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Track(s) taken from CDA68314

This love between us 'Prayers for unity'

author of text
texts from the Dhammapada, Guru Granth Sahib, Romans, Kabir, Isa Upanishad, Acharanga Sutra and Diva-i Shams-i Tabrizi

Yale Schola Cantorum, Juilliard415, David Hill (conductor), Rabindra Goswami (sitar), Ramchandra Pandit (tabla)
Studio Master FLAC & ALAC downloads available
Studio Master:
Studio Master:
Recording details: March 2017
Christ Church, New Haven, Connecticut, USA
Produced by Andrew Walton
Engineered by Mateusz Zechowski
Release date: December 2019
Total duration: 38 minutes 40 seconds

Cover artwork: Angel and the Annunciation (from the series Annunciation, 2016) by Joy Lions
Private Collection / Bridgeman Images


‘[A] richly rewarding recording of choral works sung by Yale Schola Cantorum under David Hill’ (Gramophone)

‘Tawnie Olson's Magnificat immediately grabs attention with its pungent evocations of Bulgarian women's choirs, conveyed convincingly by Elm City Girls' Choir, which then combine and interleave with the Yale voices to reimagine medieval organum for the 21st century … David Hill's affecting God be in my head and Daniel Kellogg's high-spirited Shout joy! make an effective contrasting pair at the heart of this rewarding disc’ (BBC Music Magazine)» More

‘Startlingly effective singing in the Bulgarian style from the Elm City Girls’ Choir teamed with Yale Schola Cantorum … superbly sung and recorded, and so’s the premiere of Roderick Williams’s A New England Symphony which comes after it, a moving choral meditation on texts born out of slavery, emigration and regeneration’ (BBC Record Review)

‘David Hill has devised a most interesting and varied programme for this CD and his highly accomplished choir sings it with tremendous skill. The recordings were made at a variety of time and locations yet the sound quality is consistently good. Hyperion have lived up to their usual standards in respect of the documentation with each composer providing a valuable note on his or her piece’ (MusicWeb International)» More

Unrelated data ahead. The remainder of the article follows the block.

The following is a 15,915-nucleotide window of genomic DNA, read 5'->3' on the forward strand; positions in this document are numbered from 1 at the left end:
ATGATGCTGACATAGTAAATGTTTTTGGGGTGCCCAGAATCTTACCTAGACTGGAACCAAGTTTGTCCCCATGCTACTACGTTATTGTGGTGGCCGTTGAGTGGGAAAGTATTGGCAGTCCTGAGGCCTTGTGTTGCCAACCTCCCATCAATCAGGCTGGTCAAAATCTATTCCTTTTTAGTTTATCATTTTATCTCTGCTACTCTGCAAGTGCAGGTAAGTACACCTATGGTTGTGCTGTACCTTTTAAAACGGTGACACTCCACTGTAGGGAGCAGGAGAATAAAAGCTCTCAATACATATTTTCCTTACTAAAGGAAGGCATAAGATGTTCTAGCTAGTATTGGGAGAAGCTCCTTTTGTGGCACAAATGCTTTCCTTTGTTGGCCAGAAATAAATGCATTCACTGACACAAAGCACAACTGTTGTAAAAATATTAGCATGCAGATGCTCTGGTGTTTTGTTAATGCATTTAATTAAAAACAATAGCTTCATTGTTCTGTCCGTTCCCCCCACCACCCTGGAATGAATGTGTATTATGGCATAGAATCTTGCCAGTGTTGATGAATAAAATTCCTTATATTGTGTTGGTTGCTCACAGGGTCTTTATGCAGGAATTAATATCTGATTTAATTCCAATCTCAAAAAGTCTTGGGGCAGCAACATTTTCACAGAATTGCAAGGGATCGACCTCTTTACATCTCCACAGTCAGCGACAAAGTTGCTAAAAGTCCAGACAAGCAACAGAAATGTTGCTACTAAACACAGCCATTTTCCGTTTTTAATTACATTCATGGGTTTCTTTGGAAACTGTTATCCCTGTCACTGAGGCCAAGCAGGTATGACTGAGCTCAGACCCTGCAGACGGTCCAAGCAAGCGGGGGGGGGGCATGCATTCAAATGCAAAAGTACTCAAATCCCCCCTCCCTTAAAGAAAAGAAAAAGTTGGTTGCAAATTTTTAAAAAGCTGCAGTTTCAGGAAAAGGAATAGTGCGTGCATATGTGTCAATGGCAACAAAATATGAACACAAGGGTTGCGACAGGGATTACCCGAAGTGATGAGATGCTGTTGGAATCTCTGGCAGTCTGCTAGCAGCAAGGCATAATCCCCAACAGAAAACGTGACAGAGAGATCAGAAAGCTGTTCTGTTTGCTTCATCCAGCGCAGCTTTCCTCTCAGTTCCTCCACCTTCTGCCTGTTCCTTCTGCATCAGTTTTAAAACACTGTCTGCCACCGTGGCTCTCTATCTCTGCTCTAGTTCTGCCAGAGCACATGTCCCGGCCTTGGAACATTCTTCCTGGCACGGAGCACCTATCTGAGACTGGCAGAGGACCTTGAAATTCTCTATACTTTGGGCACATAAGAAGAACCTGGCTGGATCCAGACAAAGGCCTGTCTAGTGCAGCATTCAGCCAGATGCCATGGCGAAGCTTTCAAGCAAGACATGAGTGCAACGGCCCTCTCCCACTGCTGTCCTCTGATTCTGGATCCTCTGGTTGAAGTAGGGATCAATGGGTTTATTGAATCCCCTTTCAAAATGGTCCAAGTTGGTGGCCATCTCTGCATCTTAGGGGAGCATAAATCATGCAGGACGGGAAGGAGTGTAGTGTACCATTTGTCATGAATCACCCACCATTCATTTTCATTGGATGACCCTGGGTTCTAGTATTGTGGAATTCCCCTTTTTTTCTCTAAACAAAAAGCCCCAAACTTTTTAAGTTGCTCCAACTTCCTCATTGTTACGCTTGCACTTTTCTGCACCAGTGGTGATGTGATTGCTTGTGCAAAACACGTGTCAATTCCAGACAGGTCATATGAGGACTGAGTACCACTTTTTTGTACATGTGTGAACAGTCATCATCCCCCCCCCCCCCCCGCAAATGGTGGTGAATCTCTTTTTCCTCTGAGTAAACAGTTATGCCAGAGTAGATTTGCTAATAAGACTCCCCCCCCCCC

This love between us is a piece about unity. Its seven movements juxtapose the words of seven major religious traditions of India (Buddhism, Sikhism, Christianity, Zoroastrianism, Hinduism, Jainism, and Sufi Islam), and specifically how each of these traditions approaches the topic of unity, of brotherhood, of being kind to one another. The texts come either straight from canonical religious writings or from poets who write through the lens of their religion. Each text is itself a union: it is set simultaneously in English and in its original language (with the exception of the Christian text, where the Malayalam is a translation), so you can hear the beauty of the original and grasp its meaning through translation. Each movement also contains a unique combination of Indian and Western classical styles, running the continuum from the Christian movement, which is firmly rooted in a Baroque style, to the Zoroastrian movement, which is a Hindustani vilambit bandish. Each of the other movements lives somewhere in between these two musical cultures in their techniques, styles and forms. But even more than uniting musical practices, this piece unites people from two different musical traditions: a sitar and tabla join the choir and Baroque orchestra. Each of the musicians is asked to keep one hand firmly rooted in their own tradition and training, while reaching the other hand outward to greet another musical culture.

This piece is also a union for me. The time I spent studying at both Yale and Juilliard has been the foundation of my career as a Western composer. And my Fulbright year, studying Hindustani music in India, opened my ears and mind to the world of Hindustani classical music. One day in late 2015, after months of pleading with embassies, government officials and agencies, I finally lost the battle for the visa I needed to return to India, simply because my grandfather had moved his family to Pakistan in the 1950s. I have never been more heartbroken in my life. The pain of being from two places is that, wherever you are, you always miss the other place. And somehow, as if in answer to my despair, the very next day I received the email asking me to write this piece—the one recorded here. If it is impossible to be in both places at once, or at all, I have strived every day since then to create this hybrid, united world in my music.

I wrote This love between us during some of the darkest times in our country and in our world. But my mind always returns to the last line of this piece, the words of Rumi, which are repeated like a mantra over affirming phrases from each religion, as they wash over one another: ‘Concentrate on the essence, concentrate on the light.’

from notes by Reena Esmail © 2019

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